Shades of white are made using conch shells when powdered and then boiled and filtered, which is very time-consuming but gives a brilliant depth to the color. Hingula is used for red, and Haritala is the main ingredient for the yellow colors. Indigo is made by using Ramaraja, and pure lamp-black or black is prepared by burning coconut shells. The shades used in Pattachitra paintings are primarily bright, for example, yellow, red, indigo, and the brushes that are used by the artisans are made from the hair and fibers of domestic animals. 

    iTokri and Pattachitra paintings: 

    Pattachitra is used for diversified products like sarees, cloth pieces, umbrellas, home decor, stationery items, and jewelry among other things, and is also characterized by the visibility of Pattachitra motifs. They are used as souvenirs for pilgrims that visit Puri, and other temples and holy places in the state of Odisha. iTokri houses some decorative items made using these patterns, such as the Traditional Pattachitra Painted Kettle, which could be practical, as well as used for decorative purposes. The website also has some ‘Masala’ boxes, handmade papers, and painted steel casseroles, among some more variety. 

    Facts about Pattachitra Paintings:

    It all started with Palm leaves: The tradition of Pattachitra paintings started with paintings on palm leaves. The initial representation of the art was done on the palm leaves, and some of them were also used as bases for manuscript writings. Palm leaves were a safe option as they were durable, and proved to be the same as the paintings that were preserved for centuries.  Many historians found depictions in the style of Pattachitra on ages palm leaves. 

    The 2 states connect: The hub of Pattachitra is not one, but 2 Indian states; Odisha and West Bengal. Both the states have different styles of the art, as well as unique motifs that are representative of their area. Bengal Patachitra is the Pattachitra that is registered for West Bengal, while Odisha Pattachitra is that of Odisha. 

    Lord Jaggantha’s influence: All the paintings of this art form are in some way related to lord Jagganath. The paintings depict stories, folktales, religious stories and even mythology, which was done on bases like cloth and canvases. There are hints of both classical and folk elements and details. 

    All natural colors: The dyes and paints that are used for the paintings are made naturally, and are known to be natural colors and dyes. The artisans make the colors themselves, using products and ingredients that they can procure themselves. For example, red and crimson is made from flowers, while the color yellow is made using turmeric.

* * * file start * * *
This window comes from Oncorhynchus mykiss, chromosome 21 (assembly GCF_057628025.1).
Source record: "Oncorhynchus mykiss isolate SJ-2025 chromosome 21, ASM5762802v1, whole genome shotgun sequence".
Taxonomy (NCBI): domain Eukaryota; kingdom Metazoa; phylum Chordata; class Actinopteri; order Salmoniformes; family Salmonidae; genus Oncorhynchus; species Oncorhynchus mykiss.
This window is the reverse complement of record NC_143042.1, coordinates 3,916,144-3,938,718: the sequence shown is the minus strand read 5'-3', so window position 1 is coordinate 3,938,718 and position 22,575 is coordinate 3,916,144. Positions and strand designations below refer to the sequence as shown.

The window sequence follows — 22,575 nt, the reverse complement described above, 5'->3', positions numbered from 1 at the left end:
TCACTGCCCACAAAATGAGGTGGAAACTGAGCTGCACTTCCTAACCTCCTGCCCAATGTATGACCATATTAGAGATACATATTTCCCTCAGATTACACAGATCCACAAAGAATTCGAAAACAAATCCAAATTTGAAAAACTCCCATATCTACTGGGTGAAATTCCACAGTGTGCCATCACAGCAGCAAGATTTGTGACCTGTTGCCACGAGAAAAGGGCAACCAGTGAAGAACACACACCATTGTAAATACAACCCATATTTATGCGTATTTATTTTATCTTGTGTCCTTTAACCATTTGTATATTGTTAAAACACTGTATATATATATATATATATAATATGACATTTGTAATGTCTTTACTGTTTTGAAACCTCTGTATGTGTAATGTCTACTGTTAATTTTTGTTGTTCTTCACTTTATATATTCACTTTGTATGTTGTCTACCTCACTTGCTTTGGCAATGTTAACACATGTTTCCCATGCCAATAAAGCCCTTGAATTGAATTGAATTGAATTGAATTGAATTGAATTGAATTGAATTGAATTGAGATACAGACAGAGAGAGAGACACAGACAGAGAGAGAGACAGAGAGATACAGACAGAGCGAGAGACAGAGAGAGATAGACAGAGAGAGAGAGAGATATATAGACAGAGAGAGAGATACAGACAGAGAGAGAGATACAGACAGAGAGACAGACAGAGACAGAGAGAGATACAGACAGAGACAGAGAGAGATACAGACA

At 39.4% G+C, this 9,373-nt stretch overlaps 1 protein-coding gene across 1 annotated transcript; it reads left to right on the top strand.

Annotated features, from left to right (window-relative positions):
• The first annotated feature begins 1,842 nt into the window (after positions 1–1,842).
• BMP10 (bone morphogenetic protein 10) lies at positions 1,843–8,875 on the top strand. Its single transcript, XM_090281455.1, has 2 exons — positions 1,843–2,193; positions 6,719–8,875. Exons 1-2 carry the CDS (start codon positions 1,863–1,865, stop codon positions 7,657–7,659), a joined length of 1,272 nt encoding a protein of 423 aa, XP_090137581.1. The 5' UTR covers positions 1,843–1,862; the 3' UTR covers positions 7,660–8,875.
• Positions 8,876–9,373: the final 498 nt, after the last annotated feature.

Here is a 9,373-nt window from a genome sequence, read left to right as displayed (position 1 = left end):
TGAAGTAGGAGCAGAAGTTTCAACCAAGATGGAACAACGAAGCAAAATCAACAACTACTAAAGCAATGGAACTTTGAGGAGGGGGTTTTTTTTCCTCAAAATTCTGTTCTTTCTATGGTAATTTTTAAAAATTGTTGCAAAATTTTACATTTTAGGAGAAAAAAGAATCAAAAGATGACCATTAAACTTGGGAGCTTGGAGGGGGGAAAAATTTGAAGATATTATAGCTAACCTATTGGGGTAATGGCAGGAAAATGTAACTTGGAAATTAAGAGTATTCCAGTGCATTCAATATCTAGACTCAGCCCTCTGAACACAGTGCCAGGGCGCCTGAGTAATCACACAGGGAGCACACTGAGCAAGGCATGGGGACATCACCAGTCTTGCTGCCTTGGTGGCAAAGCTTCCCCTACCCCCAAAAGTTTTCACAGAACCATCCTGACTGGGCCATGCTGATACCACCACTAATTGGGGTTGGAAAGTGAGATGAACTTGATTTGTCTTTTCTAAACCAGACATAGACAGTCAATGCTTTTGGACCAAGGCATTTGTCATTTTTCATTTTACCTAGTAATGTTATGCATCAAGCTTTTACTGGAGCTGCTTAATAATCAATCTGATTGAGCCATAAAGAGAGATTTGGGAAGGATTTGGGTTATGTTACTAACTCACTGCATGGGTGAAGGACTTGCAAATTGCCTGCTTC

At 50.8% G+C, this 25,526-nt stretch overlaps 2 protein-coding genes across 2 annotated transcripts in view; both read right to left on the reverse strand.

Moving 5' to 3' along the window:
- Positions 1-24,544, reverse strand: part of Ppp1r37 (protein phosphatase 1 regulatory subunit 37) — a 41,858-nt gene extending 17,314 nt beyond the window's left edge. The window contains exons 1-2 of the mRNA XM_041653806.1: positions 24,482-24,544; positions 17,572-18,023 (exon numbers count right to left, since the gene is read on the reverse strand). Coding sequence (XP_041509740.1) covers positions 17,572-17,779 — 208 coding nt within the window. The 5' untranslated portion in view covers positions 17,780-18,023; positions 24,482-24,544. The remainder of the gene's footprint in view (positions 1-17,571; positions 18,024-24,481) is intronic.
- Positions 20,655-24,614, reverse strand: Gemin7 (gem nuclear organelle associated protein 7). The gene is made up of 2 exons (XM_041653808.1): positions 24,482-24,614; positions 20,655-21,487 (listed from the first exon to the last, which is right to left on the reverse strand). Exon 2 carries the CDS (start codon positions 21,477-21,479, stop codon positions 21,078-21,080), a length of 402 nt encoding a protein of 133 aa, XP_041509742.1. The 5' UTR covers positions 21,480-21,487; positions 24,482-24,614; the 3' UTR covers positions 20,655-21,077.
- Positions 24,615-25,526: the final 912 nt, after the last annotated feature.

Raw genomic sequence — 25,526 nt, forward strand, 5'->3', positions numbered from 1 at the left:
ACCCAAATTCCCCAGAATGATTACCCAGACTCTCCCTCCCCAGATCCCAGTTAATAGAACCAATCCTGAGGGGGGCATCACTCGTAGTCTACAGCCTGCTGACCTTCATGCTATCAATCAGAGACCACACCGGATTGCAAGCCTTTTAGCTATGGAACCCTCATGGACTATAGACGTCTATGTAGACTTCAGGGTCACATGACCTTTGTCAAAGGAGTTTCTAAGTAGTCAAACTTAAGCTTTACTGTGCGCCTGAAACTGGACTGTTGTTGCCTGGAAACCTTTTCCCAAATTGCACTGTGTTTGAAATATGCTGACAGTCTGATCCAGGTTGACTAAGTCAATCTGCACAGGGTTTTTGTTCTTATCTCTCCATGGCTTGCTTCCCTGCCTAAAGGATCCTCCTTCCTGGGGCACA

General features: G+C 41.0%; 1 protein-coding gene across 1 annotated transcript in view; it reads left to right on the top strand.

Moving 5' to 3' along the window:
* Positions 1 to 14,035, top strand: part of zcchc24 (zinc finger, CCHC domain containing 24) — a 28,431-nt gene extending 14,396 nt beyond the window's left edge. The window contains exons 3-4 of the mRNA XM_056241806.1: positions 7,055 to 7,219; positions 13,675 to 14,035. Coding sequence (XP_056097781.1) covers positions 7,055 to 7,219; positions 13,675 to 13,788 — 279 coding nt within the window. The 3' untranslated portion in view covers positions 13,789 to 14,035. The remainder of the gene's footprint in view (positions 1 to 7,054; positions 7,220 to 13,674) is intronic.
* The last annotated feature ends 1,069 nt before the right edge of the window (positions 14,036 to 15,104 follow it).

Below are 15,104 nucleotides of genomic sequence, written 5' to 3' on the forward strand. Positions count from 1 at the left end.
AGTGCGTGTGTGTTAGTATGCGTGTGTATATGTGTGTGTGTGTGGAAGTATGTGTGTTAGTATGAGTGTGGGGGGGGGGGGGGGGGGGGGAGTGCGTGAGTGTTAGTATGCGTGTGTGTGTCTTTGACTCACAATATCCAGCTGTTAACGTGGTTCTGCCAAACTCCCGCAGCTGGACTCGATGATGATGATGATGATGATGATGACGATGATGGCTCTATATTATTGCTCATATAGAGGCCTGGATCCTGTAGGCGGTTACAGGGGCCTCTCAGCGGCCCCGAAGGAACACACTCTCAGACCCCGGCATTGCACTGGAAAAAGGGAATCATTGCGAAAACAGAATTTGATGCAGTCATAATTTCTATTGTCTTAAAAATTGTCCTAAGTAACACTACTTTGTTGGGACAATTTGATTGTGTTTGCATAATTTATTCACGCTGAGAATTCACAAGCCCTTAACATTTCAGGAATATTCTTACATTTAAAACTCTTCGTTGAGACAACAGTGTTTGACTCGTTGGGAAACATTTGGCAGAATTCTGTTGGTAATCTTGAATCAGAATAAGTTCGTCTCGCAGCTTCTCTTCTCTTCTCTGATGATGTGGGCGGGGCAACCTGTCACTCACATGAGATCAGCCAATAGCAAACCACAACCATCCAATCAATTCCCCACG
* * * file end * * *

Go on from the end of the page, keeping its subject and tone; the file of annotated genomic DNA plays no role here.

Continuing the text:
It’s a craft with a lineage: The craft from and craftsmanship, the learnings and the skills of Pattachitra are usually passed down from generation to generation in an artisan family. A family that work with this art, usually has a task assigned for each of the members, for example, the women of the household help with the glue and the making of the canvases, while the master painter, who is usually male, draws the initial designs and sketches as well as works towards completing the paintings. 

    FAQS

    • What are Pattachitra paintings?

    Pattachitra paintings are a special kind of art style that is done on a special canvas, and one of the layers of the process is cotton sarees being covered with tamarind paste and then coated with powder made of clay. It is also a general term that is used for traditional cloth-based painting, owing to its terminology, patta meaning cloth and Chitra meaning picture.

    • What is the main inspiration for Pattachitra paintings? 

    These are the traditional paintings of Odisha, India, and are heavily inspired by mythology and sects like Jagganath and Vaishnava. Lord Jagganath was known to be an incarnation of Lord Krishna. A lot of the scenes that were depicted were central to temple activities, the different ‘Vesas’ of Jagganath, and Radha-Krishna, among others. 

    • What are the 5 types of natural colours used for Pattachitra? 

     The natural colours used are of 5 types- Hingula, Karitala, Kala, Geru, and Sankha.

    • Are Pattachitra products available on iTokri?

    iTokri houses some decorative items made using these patterns, such as theTraditionalPattachitra Painted Kettle, which could be practical, as well as used for decorative purposes. The website also has some ‘Masala’ boxes, handmade papers, and painted steel casseroles, among some more variety.